At the heart of Exeter, almost hidden down Gandy Street, is Exeter Phoenix. Apart from being the home to various ‘Showcase’ events, Phoenix has plenty to offer. It’s an exciting, high-caliber arts venue that is famous for its cinema, theatre, radio station, art workshops and art galleries. From the 4th of May, it is home to Another Spring, an exhibition that showcases the work of several internationally renowned artists on the topic of citizenship and politics in Western society. Curated by art historian and critic Dr. Jean Wainwright, Another Spring brings together the work of Andreas Angelidakis, Forensic Architecture, David Birkin, Layla Curtis, kennardphillipps and Steffi Klenz. In their pieces, the artists reflect current trends of changing notions of citizenship, concerns over nationality, and the ever-present ‘problem’ of our borders. Strolling through the gallery made me question my Britishness, my connection to Europe, and the actions of our politicians during this very significant period in our country’s political reality. And that’s exactly what art should make you do – it should make you think, make you feel, and most importantly, make you question the world you live in. Another Spring does all that.
Curator Dr. Wainwright is the Director of the School of Fine Art and Photography Research Centre at the University for the Creative Arts. She is recognised globally as an expert on Andy Warhol, and has appeared on Channel 4, the BBC, Resonance FM and BBC Radio 4. Dr. Wainwright has chosen an incredibly relevant and interesting collection of pieces, and it would be incredibly insightful to dig a little deeper and find out what prompted her to choose each particular artist. She is running a curator’s tour on the 26th May at 2:30pm, which I would’ve loved to attend had I been available. It’s free, so I’d definitely recommend going!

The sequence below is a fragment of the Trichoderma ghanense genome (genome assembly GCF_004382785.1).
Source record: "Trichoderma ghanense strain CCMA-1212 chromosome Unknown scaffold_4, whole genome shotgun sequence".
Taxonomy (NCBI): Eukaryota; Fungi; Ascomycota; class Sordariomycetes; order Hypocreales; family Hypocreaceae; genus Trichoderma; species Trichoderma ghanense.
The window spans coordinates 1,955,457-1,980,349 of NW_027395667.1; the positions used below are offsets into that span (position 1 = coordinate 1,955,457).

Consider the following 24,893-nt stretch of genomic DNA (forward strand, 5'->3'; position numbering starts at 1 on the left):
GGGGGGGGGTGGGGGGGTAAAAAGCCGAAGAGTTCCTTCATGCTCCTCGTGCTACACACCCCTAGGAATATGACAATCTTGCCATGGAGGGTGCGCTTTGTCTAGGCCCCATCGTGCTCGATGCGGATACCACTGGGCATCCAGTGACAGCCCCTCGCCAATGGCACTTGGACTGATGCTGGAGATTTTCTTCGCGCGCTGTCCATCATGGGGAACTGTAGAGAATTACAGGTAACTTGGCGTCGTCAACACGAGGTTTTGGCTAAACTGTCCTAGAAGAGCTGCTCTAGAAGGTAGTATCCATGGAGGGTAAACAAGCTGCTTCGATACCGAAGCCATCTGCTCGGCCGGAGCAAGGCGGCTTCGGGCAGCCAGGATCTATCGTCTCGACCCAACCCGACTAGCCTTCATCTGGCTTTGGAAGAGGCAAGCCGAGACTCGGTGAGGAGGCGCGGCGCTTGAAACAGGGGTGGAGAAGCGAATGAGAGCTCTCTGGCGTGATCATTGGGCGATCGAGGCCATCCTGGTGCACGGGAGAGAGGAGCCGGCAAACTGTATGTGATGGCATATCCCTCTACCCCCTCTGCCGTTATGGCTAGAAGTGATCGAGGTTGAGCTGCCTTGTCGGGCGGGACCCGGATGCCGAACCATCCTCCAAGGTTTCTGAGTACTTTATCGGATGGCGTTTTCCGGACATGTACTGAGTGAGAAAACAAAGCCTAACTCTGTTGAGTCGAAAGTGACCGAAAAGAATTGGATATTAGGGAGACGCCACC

The first piece that particularly stood out to me was a wall mural consisting of prints of David Cameron’s face by kennardphillips. Kennardphillips is a collaboration between Peter Kennard, a London born photomontage artist, and Cat Phillips, owner of a small print shop in London. They initially created art in reaction to the Iraq war, but their work has adapted to new conflicts and events, and now confront wider war and politics. The piece chosen for Another Spring is made of newspapers, The Financial Times in particular, with Cameron’s face printed several times on various sheets. What’s shocking about this piece is that in each print different parts of Cameron’s face has been ripped away or damaged to reveal different images behind them: a huge hole in the middle of his face reveals a war scene, another hole reveals a roulette table found in casinos, and another, a part of a ‘POLICE’ logo. Kennardphillips have created a criticism on social and political change and a protest against the actions of our politicians, or in this case, ex-PM Cameron.
Layla Curtis’ work was also extremely thought-provoking. Both her pieces are hybrid maps; they look like normal maps at first, but upon closer inspection, are anything but. One of her pieces is made up of a collage of road maps which make apparently familiar images into perplexing and provocative variations. In what looks like a seamless, normal map, you have Madrid next to London and numerous German towns around both. Her other piece consists of a world map, but the countries have been placed in different locations. Curtis studied at the Edinburgh College of Art and the Chelsea College of Art, and she spent a year in Japan where she created her hybrid map series. To me, her work questions the meaning behind citizenship and national borders, and made me think about whether the importance of ‘the state’ and ‘the nation’ will become more or less important in the years to come. Will it be even more difficult for us to live as one group of humans on our planet, or will it being increasingly harder to live in harmony and peace?
Overall, Another Spring is a small but powerful exhibition. All pieces provoke interesting and difficult questions, and Dr. Wainwright has created an experience that truly reflects the fear of “national invasion and economic erosion” by outsiders. It’ll be at the Phoenix daily until the 17th of June, from 10:30 to 17:00. With free admission it’s the perfect revision break, or if you’re lucky enough to have finished your assignments, a good way to spend some time appreciating art.
– Luanna De Abreu Coelho